June Outlook: Fed Rate Cut Keeps Getting Delayed

Federal Reserve policymakers meet June 11-12, but almost no one expects that they’ll cut interest rates. Market watchers generally agree that the Fed is unlikely to move on rates until late 2024 at the earliest.

With investors hyperfocused on inflation, Minneapolis Federal Reserve President Neel Kashkari garnered headlines when he told CNBC in late May that rate hikes look unlikely. Asked what conditions were needed for the Fed to cut rates once or twice this year, Kashkari said: “Many more months of positive inflation data, I think, to give me confidence that it’s appropriate to dial back.

A couple days later, Fed watchers listened carefully when Federal Reserve Bank of New York President John Williams spoke to the Economic Club of New York on May 30. Williams said he expects inflation to continue falling in the second half of this year, adding that elevated borrowing costs are restraining the economy.

Williams acknowledged that inflation remains above the central bank’s target. But he also said the Fed has effective tools for managing the post-pandemic economy.

“The behavior of the economy over the past year provides ample evidence that monetary policy is restrictive in a way that helps us achieve our goals,” he said.

When it came to the Fed’s next move, Williams was predictably inscrutable. A rate increase is unlikely, he said – but in a panel discussion following his scripted speech, Williams said he couldn’t say when he’d be likely to support a rate cut. Such a recommendation would be based on economic data, Williams said.

“I don’t feel any urgency or need that we have to make a decision now,” he said.

While inflation has proven resistant to the Fed’s efforts to bring it down to 2%, Williams said he didn’t view recent price data as a sign that inflation is no longer heading lower. Williams said earlier in May that monetary policy is working effectively.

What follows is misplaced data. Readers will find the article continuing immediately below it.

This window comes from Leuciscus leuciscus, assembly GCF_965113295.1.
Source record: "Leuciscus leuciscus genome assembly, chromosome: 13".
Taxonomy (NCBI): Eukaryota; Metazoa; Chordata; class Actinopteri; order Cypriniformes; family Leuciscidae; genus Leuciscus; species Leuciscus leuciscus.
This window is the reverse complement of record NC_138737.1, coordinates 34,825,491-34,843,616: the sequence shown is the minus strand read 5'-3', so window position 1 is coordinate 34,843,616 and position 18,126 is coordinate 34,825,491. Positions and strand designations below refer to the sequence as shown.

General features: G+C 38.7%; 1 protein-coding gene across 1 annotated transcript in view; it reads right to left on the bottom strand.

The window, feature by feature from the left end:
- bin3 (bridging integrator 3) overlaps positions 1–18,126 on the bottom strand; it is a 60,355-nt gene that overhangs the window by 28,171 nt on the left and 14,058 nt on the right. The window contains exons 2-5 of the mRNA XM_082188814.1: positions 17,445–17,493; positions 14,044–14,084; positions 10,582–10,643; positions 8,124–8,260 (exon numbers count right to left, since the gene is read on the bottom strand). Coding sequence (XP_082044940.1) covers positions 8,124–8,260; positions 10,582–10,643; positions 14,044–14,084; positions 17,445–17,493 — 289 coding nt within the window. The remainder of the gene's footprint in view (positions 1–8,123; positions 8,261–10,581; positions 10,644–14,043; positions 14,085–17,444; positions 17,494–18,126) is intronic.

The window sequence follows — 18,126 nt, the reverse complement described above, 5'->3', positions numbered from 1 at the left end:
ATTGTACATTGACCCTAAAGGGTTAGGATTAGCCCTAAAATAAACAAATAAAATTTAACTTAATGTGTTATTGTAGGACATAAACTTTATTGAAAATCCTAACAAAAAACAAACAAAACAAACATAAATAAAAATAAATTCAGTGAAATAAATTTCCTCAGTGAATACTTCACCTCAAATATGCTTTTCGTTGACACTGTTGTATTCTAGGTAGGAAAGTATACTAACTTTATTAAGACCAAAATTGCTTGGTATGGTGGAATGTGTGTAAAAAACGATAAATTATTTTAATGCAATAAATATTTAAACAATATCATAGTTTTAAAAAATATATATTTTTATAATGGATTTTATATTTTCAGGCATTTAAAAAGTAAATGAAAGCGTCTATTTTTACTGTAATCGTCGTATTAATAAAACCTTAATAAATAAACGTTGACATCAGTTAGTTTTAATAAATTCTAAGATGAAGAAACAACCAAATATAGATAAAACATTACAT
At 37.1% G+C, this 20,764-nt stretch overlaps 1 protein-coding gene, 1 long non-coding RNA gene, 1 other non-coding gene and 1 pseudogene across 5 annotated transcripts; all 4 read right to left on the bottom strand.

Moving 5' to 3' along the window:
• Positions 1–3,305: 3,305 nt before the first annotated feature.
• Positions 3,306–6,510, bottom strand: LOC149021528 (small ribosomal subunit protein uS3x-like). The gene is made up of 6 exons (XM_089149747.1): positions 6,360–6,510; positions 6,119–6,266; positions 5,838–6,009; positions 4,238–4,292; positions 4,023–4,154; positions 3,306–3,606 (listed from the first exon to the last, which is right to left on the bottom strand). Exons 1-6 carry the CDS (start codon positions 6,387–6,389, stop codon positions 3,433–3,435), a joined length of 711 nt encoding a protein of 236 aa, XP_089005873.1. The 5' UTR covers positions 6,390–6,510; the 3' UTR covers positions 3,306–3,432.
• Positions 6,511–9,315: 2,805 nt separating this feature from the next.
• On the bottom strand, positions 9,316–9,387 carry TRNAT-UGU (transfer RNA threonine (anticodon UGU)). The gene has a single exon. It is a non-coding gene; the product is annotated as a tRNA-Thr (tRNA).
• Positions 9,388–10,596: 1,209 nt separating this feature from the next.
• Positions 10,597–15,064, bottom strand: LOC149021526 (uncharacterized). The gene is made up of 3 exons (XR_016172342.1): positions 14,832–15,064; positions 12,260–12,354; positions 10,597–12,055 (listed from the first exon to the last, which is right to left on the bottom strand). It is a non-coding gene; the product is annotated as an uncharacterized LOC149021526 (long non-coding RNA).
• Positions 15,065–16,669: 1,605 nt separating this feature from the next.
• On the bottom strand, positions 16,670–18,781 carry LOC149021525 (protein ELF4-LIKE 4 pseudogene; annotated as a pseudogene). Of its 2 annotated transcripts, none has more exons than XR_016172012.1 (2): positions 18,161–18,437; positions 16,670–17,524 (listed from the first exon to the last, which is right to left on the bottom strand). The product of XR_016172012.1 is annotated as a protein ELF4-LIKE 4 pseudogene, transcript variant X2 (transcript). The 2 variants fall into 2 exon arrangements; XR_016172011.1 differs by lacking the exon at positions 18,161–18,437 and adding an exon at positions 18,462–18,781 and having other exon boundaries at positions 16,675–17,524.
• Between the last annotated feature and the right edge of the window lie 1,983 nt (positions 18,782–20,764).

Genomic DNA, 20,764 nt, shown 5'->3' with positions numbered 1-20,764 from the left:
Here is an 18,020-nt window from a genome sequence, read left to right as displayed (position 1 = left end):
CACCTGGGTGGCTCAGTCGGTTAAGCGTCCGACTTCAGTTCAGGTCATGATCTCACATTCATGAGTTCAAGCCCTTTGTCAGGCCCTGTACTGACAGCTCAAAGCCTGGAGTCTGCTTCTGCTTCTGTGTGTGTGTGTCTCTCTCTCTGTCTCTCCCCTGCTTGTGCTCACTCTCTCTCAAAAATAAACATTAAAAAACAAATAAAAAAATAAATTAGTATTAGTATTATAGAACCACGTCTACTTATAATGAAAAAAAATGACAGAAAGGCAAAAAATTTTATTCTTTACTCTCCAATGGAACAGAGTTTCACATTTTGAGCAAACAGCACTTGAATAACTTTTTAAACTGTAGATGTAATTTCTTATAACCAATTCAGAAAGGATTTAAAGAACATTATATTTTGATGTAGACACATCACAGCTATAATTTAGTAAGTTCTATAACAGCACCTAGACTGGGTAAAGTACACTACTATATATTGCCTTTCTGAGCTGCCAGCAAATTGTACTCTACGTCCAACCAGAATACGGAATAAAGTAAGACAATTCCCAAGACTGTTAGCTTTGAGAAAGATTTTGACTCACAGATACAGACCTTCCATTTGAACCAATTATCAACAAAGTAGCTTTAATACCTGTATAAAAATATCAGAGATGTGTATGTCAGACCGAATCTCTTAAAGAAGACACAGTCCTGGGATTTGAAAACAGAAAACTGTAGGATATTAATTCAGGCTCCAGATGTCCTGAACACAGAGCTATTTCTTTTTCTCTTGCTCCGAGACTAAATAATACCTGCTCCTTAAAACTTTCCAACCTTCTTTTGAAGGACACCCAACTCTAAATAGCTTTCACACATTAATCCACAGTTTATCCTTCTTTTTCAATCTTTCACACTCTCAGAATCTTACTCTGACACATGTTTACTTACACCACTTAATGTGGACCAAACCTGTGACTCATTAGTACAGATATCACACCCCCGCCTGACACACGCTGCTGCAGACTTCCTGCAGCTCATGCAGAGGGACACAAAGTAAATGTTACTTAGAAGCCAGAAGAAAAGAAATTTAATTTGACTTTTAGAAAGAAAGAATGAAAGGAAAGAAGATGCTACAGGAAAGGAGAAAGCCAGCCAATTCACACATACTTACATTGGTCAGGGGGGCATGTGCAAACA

Meanwhile, data released in late May showed the U.S. economy expanded at a slower pace during the first quarter than initially reported. Williams predicted that inflation, as measured by the personal consumption expenditures price index, will decline to 2.5% by the end of 2024 on its way to 2% in 2025. He expects the jobless rate to climb to 4% in late 2024 before drifting down to 3.75%.

Fed officials have signaled interest rates will stay high for some time. Central bankers have left their benchmark rate in a target range of 5.25% to 5.5% since July 2023.

“We have seen a great deal of progress toward our goals over the past two years,” Williams said.

By that, he meant that the Fed managed to rein in prices after inflation shot all the way to 9%. But investors would be wise to remember what Williams left unsaid – inflation soared to its highest level since the bad old days of the 1980s even as Fed policymakers had their hands firmly on the steering wheel.Investors would be wise to remember that it’s nearly impossible to accurately forecast the path of interest rates and the economy, particularly in the aftermath of a shock like the COVID-19 pandemic.

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